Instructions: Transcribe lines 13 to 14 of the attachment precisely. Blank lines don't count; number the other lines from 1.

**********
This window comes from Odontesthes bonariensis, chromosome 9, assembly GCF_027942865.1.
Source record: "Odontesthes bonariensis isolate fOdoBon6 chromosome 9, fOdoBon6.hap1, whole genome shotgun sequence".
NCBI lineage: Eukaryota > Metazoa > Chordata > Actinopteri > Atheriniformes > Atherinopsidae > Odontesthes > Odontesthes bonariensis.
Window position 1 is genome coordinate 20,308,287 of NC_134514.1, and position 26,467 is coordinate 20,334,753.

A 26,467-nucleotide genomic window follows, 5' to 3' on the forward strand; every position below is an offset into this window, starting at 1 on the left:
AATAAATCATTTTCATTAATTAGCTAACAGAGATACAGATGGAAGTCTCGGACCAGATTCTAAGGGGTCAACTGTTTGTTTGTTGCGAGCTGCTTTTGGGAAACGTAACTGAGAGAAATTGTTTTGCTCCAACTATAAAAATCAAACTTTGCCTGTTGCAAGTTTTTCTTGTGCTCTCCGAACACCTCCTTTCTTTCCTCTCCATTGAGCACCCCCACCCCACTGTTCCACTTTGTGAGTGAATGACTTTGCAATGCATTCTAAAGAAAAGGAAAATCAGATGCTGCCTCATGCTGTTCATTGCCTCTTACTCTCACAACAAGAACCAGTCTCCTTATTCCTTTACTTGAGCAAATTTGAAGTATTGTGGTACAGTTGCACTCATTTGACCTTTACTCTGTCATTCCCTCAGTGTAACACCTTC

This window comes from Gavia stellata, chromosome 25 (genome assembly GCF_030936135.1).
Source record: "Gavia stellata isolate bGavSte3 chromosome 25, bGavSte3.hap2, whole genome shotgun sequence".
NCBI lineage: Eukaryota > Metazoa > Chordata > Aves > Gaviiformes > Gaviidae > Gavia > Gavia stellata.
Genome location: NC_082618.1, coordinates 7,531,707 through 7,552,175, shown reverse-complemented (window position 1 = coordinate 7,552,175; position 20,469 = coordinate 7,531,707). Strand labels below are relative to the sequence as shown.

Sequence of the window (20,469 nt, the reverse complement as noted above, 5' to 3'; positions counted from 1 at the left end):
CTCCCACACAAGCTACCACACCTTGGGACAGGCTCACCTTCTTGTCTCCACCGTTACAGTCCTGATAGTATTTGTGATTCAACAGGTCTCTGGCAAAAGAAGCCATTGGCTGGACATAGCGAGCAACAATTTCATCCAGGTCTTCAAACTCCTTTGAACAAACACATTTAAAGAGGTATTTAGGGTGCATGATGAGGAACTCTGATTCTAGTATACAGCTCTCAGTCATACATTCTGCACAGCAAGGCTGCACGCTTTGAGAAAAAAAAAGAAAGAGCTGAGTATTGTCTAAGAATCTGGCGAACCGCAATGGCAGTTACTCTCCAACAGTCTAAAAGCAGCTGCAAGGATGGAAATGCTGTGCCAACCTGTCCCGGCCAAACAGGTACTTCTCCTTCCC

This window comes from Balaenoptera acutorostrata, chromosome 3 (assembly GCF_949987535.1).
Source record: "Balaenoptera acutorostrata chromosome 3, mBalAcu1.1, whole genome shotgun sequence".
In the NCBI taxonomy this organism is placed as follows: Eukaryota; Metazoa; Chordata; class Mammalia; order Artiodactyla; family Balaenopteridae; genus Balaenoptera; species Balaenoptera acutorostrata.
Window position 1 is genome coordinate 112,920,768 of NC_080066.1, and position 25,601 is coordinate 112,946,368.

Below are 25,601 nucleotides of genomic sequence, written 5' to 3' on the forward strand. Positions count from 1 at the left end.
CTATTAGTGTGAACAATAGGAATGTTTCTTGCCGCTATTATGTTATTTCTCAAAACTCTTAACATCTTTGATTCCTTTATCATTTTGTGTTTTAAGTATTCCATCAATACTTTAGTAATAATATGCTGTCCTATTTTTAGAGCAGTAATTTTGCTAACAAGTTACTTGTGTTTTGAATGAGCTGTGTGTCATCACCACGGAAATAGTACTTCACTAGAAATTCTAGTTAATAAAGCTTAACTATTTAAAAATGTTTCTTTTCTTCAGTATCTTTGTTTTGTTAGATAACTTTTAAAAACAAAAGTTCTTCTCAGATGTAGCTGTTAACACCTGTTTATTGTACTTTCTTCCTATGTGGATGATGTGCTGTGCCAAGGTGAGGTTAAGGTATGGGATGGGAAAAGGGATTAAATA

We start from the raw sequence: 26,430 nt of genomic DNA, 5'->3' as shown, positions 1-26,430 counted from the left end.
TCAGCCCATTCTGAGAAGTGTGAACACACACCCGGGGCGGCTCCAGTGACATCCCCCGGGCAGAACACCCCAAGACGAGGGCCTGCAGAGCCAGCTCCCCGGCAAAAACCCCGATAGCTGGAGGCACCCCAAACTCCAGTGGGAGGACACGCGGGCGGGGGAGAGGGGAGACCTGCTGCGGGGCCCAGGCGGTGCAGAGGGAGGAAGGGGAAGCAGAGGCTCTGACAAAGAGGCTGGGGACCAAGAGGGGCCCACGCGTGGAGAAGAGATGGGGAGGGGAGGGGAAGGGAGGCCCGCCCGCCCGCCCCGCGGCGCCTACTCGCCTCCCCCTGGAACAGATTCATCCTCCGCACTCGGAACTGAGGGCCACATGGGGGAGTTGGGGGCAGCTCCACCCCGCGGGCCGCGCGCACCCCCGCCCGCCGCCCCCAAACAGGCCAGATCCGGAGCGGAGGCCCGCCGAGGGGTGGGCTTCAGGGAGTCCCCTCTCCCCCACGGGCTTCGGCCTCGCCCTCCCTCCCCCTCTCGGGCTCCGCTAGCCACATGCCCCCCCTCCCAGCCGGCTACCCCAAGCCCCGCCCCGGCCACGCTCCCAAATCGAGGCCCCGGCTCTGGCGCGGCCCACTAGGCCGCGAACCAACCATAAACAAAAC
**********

This window comes from Balaenoptera acutorostrata, chromosome 3 (assembly GCF_949987535.1).
Source record: "Balaenoptera acutorostrata chromosome 3, mBalAcu1.1, whole genome shotgun sequence".